What is Brain Calcification?

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  • Written By: Kirsten C. Tynan
  • Edited By: John Allen
  • Last Modified Date: 05 July 2019
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Nearly all of the calcium that enters the body typically is used to strengthen teeth and bones or is absorbed by the blood. When the balance between calcium and other chemicals in the body is off, calcium may be deposited elsewhere in the body. In the medical condition known as brain calcification, calcium is not absorbed as it usually is, but rather is deposited in the brain. Diagnosis of this condition may be made with a variety of procedures including x-rays, computed axial tomography (CT or CAT scan), or magnetic resonance imaging (MRI).

Brain calcification may be triggered by a variety of medical problems. It may be associated with stroke or brain injury, or it may occur in tumors in the brain. Hypoparathyroidism, in which levels of parathyroid hormone in the body are abnormally low, may also be associated with calcification.

Symptoms of brain calcification may or may not occur in any given person who experiences it. They depend on the amount of calcification as well as where the calcium is deposited in the brain. Fahr’s Syndrome, an inherited condition, is one common manifestation of calcification in the brain in which calcium is deposited in the cerebral cortex and the basal ganglia. The cerebral cortex plays a role in consciousness, memory, awareness, and other functions while the basal ganglia assists in motor control and eye movement among other functions.


Consequently, symptoms of brain calcification may include problems with any of these functions. Neuropsychiatric symptoms range from mild, such as faulty memory or degraded ability to concentrate, to more extreme, such as dementia or psychosis. These types of symptoms are often the first to be detected before diagnosis. Headache, vertigo, seizures, and problems with motion and coordination are also common.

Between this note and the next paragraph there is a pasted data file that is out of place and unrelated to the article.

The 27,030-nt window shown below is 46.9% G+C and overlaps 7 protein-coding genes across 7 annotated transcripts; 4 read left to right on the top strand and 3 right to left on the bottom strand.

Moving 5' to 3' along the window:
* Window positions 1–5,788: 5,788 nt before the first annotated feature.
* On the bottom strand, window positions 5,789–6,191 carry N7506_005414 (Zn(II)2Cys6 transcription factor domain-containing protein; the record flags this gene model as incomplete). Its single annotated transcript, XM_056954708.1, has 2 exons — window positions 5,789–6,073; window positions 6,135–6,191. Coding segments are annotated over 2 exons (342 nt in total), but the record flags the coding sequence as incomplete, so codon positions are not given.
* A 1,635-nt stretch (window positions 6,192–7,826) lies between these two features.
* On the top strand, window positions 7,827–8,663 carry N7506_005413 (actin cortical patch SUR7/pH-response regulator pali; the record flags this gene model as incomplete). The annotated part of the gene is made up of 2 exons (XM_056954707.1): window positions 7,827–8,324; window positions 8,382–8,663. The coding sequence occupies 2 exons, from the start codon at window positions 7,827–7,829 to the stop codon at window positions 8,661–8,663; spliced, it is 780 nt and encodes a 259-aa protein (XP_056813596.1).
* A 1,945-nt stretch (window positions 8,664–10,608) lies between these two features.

While age does not reliably predict the amount of brain calcification or its impact on neurological function, Fahr’s Syndrome is usually diagnosed in patients in their 40s and 50s. There is neither a cure for Fahr’s Syndrome, nor a standard treatment protocol due to the wide range of possible symptoms. Predictions for the likely outcome of the disease are difficult to make and vary widely from patient to patient.

A course of treatment for a patient is generally developed based on his or her specific symptoms. Drug therapy may be prescribed for symptoms such as anxiety, depression, obsessive-compulsive behavior, and mental disorders. Anti-epileptic drugs may be prescribed to control occurrence of seizures. Patients are generally scheduled at least annually for ongoing assessment of their symptoms and review of and updates to their treatment plans.


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Post 3

Our granddaughter has 5 dime and nickle size calcified tumors in her brain. First 3 discovered at age 12. She is now 14. Since age 2 she has been classified as having a progressive spastic paraplegic neurological disorder. Now she has diabetes, kidney complications and had a heart ablation at age 7. No conclusive diagnosis has ever been made. She suffers from extreme fatigue, shot term memory loss, uses wheelchair and walking canes. Has Baclafin pump in abdomen, latest problems: suffered mild stroke, swelling on brain. Headaches, mood swings and depression.

Post 2

My understanding is that brain calcifications are not malignant. The only danger is if the calcification grows and starts to take over a meaningful amount of the fixed amount of space within the skull.

Post 1

I wonder how common this is, especially among the older generations.

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